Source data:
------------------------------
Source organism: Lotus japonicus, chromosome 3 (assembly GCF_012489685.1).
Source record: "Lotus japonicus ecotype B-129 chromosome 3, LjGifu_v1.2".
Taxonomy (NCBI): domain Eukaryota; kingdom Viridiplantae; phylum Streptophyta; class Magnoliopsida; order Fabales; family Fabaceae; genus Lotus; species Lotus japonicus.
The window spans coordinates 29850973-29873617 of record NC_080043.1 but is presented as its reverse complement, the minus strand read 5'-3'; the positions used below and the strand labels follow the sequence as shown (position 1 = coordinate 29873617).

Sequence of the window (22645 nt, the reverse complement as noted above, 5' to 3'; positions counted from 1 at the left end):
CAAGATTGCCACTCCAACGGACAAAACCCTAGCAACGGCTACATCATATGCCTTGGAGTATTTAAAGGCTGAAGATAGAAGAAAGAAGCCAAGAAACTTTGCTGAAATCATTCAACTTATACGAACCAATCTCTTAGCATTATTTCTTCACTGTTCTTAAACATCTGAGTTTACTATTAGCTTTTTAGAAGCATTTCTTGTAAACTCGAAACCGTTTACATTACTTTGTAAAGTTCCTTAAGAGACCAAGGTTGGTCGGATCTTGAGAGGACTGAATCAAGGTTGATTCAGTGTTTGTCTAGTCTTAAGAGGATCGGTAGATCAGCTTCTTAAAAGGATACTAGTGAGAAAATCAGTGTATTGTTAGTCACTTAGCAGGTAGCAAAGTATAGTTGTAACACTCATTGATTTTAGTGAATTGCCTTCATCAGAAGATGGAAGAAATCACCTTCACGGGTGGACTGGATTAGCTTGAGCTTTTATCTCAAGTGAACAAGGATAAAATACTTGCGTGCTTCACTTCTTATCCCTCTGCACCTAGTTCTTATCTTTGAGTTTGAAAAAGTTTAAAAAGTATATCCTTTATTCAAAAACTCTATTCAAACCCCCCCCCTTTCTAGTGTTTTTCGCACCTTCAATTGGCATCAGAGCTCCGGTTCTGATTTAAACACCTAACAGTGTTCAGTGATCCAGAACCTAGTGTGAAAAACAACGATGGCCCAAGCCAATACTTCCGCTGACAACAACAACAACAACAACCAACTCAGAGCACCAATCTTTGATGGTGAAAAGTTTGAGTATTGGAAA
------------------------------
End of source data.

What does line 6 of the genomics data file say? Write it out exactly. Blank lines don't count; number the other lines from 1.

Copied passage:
CAAGATTGCCACTCCAACGGACAAAACCCTAGCAACGGCTACATCATATGCCTTGGAGTATTTAAAGGCTGAAGATAGAAGAAAGAAGCCAAGAAACTTTGCTGAAATCATTCAACTTATACGAACCAATCTCTTAGCATTATTTCTTCACTGTTCTTAAACATCTGAGTTTACTATTAGCTTTTTAGAAGCATTTCTTGTAAACTCGAAACCGTTTACATTACTTTGTAAAGTTCCTTAAGAGACCAAGGTTGGTCGGATCTTGAGAGGACTGAATCAAGGTTGATTCAGTGTTTGTCTAGTCTTAAGAGGATCGGTAGATCAGCTTCTTAAAAGGATACTAGTGAGAAAATCAGTGTATTGTTAGTCACTTAGCAGGTAGCAAAGTATAGTTGTAACACTCATTGATTTTAGTGAATTGCCTTCATCAGAAGATGGAAGAAATCACCTTCACGGGTGGACTGGATTAGCTTGAGCTTTTATCTCAAGTGAACAAGGATAAAATACTTGCGTGCTTCACTTCTTATCCCTCTGCACCTAGTTCTTATCTTTGAGTTTGAAAAAGTTTAAAAAGTATATCCTTTATTCAAAAACTCTATTCAAACCCCCCCCCTTTCTAGTGTTTTTCGCACCTTCAATTGGCATCAGAGCTCCGGTTCTGATTTAAACACCTAACAGTGTTCAGTGATCCAGAACCTAGTGTGAAAAACAACGATGGCCCAAGCCAATACTTCCGCTGACAACAACAACAACAACAACCAACTCAGAGCACCAATCTTTGATGGTGAAAAGTTTGAGTATTGGAAA